This week on CenterStage, Part Two of a lecture by famed historian and feminist Sally Roesch Wagner, profiling forgotten suffrage leader – and freethinker – Matilda Joslyn Gage.
On August 16th and 17th, 2014, the Center for Inquiry presented a conference entitled “Robert Green Ingersoll and the Reform Imperative” at its headquarters in Amherst, New York. This event celebrated Ingersoll, perhaps the best-known unbeliever of America’s Gilded Age. Ingersoll was born in 1833 in Dresden, a village in New York’s Finger Lakes district. The conference placed Ingersoll in context with other freethinking reformers with roots in west-central New York State, such as Elizabeth Cady Stanton, Frederick Douglass, and Matilda Joslyn Gage.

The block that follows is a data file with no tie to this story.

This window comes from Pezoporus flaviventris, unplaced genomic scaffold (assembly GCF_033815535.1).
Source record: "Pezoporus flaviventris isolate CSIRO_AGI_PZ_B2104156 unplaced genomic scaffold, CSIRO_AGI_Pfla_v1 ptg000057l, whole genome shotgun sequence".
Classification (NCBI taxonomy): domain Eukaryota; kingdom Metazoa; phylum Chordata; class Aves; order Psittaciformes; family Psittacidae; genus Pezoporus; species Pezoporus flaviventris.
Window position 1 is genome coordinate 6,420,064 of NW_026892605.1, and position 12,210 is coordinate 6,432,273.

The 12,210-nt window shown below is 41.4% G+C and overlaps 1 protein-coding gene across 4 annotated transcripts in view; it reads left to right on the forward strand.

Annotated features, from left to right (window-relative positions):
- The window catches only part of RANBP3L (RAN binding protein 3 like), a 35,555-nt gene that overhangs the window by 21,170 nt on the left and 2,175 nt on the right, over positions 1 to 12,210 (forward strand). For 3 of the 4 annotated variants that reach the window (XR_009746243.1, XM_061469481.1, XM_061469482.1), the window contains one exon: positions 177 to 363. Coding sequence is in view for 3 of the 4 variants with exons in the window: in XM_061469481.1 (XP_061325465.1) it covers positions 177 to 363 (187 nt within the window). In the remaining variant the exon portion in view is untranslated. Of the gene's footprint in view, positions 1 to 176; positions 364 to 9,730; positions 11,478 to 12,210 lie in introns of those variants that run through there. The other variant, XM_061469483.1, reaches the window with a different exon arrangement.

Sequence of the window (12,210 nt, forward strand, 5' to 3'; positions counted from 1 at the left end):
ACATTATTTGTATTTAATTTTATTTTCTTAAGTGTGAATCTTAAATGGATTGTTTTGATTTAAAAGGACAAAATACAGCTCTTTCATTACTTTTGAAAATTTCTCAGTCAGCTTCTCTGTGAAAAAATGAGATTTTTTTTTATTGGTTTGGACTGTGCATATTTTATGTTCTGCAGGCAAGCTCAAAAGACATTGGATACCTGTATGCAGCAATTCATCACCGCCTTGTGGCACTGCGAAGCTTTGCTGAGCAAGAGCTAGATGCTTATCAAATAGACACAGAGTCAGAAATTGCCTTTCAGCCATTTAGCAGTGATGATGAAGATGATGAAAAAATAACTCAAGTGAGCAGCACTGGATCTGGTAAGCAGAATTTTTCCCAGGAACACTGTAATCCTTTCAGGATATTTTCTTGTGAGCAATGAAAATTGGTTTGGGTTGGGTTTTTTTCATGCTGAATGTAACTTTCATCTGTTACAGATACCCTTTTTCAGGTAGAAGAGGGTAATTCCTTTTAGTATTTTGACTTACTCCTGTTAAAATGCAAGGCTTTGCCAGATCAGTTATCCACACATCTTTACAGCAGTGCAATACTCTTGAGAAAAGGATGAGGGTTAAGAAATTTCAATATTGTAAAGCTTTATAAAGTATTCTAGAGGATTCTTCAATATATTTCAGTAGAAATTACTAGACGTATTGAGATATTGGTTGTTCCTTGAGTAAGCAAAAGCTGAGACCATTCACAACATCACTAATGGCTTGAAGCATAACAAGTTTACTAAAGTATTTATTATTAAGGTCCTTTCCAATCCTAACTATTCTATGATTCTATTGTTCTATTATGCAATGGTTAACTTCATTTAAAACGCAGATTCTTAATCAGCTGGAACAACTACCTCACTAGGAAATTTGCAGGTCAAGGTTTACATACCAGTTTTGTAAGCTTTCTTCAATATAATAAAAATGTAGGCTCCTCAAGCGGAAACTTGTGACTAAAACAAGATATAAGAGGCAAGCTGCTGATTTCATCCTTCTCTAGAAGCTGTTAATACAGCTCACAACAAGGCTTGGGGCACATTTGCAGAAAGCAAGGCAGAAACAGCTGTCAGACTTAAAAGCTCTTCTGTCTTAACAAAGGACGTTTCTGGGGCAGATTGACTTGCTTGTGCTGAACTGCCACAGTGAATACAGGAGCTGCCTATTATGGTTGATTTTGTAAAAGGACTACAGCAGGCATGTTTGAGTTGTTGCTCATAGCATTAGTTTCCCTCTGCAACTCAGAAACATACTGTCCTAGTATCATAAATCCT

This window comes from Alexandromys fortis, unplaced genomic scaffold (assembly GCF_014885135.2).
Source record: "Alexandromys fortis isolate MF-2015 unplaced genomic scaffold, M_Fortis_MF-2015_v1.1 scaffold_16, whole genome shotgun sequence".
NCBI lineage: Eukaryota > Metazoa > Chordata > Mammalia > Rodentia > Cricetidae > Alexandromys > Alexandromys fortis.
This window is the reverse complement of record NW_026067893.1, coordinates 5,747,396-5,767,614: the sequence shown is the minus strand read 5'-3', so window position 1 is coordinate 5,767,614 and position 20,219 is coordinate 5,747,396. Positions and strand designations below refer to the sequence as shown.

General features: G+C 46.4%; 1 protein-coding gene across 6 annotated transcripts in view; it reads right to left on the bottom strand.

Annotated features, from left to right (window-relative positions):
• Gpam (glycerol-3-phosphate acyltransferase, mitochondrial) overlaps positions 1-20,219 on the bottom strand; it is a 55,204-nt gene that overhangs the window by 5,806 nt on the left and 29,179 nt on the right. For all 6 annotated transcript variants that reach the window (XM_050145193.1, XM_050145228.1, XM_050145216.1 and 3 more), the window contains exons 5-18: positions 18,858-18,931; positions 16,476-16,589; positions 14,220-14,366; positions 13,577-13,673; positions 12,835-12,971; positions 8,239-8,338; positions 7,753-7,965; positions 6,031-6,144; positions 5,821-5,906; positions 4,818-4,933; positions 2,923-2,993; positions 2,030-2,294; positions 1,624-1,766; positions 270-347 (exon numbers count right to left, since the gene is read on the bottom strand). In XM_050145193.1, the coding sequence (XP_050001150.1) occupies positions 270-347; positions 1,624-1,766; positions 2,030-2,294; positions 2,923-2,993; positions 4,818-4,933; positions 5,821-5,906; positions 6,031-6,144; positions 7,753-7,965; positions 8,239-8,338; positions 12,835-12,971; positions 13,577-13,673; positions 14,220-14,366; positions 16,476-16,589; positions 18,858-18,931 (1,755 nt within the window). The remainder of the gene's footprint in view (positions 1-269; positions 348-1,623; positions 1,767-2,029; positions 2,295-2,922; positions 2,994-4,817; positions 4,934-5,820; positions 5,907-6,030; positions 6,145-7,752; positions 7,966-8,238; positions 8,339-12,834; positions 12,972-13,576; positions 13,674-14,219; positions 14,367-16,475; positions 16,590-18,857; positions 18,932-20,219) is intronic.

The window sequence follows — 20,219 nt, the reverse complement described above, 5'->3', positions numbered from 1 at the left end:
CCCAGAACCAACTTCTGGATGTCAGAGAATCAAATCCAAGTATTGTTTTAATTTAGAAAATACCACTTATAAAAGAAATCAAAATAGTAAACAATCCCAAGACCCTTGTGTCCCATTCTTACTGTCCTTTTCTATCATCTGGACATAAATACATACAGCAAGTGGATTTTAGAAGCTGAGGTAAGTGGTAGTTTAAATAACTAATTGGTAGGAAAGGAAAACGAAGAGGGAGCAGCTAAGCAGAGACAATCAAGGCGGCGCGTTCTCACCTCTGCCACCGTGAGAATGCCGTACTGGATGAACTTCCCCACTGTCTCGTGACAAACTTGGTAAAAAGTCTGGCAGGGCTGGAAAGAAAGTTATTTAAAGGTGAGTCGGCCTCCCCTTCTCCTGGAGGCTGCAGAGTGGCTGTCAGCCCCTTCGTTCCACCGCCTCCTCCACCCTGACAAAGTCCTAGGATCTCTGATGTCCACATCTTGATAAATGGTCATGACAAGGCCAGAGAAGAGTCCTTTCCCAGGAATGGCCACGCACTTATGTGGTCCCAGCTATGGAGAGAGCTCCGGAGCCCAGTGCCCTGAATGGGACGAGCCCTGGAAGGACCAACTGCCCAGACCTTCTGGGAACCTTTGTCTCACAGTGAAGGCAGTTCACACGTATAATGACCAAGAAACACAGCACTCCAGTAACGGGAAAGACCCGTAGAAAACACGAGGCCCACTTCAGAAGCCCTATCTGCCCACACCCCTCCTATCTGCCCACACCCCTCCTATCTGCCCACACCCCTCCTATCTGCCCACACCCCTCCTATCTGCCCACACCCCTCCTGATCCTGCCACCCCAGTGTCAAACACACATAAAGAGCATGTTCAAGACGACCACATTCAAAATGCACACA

This week, Sally Roesch Wagner presents the conclusion of “Matilda Joslyn Gage: Bringing Her into History.”
Sally Roesch Wagner is the Founding Director of the Matilda Joslyn Gage Foundation, which in 2010 opened Gage’s Fayetteville, New York, home to the public as an innovative museum. She is the nation’s foremost authority on Gage, and co-founder of the Freethought Trail.